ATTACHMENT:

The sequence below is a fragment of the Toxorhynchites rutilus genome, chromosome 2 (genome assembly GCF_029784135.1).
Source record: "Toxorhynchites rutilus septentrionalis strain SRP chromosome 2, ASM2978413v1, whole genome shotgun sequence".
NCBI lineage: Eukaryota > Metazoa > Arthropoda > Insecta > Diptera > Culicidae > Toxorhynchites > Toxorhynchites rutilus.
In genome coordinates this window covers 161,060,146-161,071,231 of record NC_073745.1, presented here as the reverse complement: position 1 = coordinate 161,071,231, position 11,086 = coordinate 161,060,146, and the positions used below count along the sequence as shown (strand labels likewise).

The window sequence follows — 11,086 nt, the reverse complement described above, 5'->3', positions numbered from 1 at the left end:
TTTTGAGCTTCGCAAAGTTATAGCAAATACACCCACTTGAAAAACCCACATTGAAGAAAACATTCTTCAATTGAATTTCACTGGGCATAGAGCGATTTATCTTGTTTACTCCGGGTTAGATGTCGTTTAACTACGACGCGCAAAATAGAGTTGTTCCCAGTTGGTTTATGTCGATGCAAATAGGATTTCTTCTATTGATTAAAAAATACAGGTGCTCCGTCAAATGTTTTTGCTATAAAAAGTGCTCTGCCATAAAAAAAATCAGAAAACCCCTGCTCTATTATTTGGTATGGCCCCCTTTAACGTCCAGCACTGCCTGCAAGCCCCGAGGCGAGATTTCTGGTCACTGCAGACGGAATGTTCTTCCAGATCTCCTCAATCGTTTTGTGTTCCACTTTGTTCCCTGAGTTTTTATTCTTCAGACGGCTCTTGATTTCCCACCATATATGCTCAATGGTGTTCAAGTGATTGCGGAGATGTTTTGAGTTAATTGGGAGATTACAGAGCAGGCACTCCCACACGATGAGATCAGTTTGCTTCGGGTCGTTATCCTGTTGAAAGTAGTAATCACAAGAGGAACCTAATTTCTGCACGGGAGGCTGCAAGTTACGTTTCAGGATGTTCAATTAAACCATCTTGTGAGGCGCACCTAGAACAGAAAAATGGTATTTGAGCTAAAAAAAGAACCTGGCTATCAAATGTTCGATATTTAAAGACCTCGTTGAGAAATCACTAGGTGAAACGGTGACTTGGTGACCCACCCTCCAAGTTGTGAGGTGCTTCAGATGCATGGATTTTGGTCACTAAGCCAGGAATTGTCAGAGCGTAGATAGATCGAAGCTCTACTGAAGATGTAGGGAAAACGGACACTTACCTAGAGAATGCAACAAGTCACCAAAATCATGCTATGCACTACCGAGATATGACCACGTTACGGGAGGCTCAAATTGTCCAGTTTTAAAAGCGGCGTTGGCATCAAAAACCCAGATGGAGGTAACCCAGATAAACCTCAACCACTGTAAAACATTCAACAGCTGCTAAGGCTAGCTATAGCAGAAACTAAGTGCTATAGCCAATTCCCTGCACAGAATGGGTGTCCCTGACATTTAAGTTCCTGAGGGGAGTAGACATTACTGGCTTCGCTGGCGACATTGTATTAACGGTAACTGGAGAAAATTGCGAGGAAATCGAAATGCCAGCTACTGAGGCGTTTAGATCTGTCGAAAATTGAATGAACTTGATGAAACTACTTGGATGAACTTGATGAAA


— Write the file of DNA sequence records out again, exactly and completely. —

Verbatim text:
The sequence below is a fragment of the Toxorhynchites rutilus genome, chromosome 2 (genome assembly GCF_029784135.1).
Source record: "Toxorhynchites rutilus septentrionalis strain SRP chromosome 2, ASM2978413v1, whole genome shotgun sequence".
NCBI lineage: Eukaryota > Metazoa > Arthropoda > Insecta > Diptera > Culicidae > Toxorhynchites > Toxorhynchites rutilus.
In genome coordinates this window covers 161,060,146-161,071,231 of record NC_073745.1, presented here as the reverse complement: position 1 = coordinate 161,071,231, position 11,086 = coordinate 161,060,146, and the positions used below count along the sequence as shown (strand labels likewise).

The window sequence follows — 11,086 nt, the reverse complement described above, 5'->3', positions numbered from 1 at the left end:
TTTTGAGCTTCGCAAAGTTATAGCAAATACACCCACTTGAAAAACCCACATTGAAGAAAACATTCTTCAATTGAATTTCACTGGGCATAGAGCGATTTATCTTGTTTACTCCGGGTTAGATGTCGTTTAACTACGACGCGCAAAATAGAGTTGTTCCCAGTTGGTTTATGTCGATGCAAATAGGATTTCTTCTATTGATTAAAAAATACAGGTGCTCCGTCAAATGTTTTTGCTATAAAAAGTGCTCTGCCATAAAAAAAATCAGAAAACCCCTGCTCTATTATTTGGTATGGCCCCCTTTAACGTCCAGCACTGCCTGCAAGCCCCGAGGCGAGATTTCTGGTCACTGCAGACGGAATGTTCTTCCAGATCTCCTCAATCGTTTTGTGTTCCACTTTGTTCCCTGAGTTTTTATTCTTCAGACGGCTCTTGATTTCCCACCATATATGCTCAATGGTGTTCAAGTGATTGCGGAGATGTTTTGAGTTAATTGGGAGATTACAGAGCAGGCACTCCCACACGATGAGATCAGTTTGCTTCGGGTCGTTATCCTGTTGAAAGTAGTAATCACAAGAGGAACCTAATTTCTGCACGGGAGGCTGCAAGTTACGTTTCAGGATGTTCAATTAAACCATCTTGTGAGGCGCACCTAGAACAGAAAAATGGTATTTGAGCTAAAAAAAGAACCTGGCTATCAAATGTTCGATATTTAAAGACCTCGTTGAGAAATCACTAGGTGAAACGGTGACTTGGTGACCCACCCTCCAAGTTGTGAGGTGCTTCAGATGCATGGATTTTGGTCACTAAGCCAGGAATTGTCAGAGCGTAGATAGATCGAAGCTCTACTGAAGATGTAGGGAAAACGGACACTTACCTAGAGAATGCAACAAGTCACCAAAATCATGCTATGCACTACCGAGATATGACCACGTTACGGGAGGCTCAAATTGTCCAGTTTTAAAAGCGGCGTTGGCATCAAAAACCCAGATGGAGGTAACCCAGATAAACCTCAACCACTGTAAAACATTCAACAGCTGCTAAGGCTAGCTATAGCAGAAACTAAGTGCTATAGCCAATTCCCTGCACAGAATGGGTGTCCCTGACATTTAAGTTCCTGAGGGGAGTAGACATTACTGGCTTCGCTGGCGACATTGTATTAACGGTAACTGGAGAAAATTGCGAGGAAATCGAAATGCCAGCTACTGAGGCGTTTAGATCTGTCGAAAATTGAATGAACTTGATGAAACTACTTGGATGAACTTGATGAAA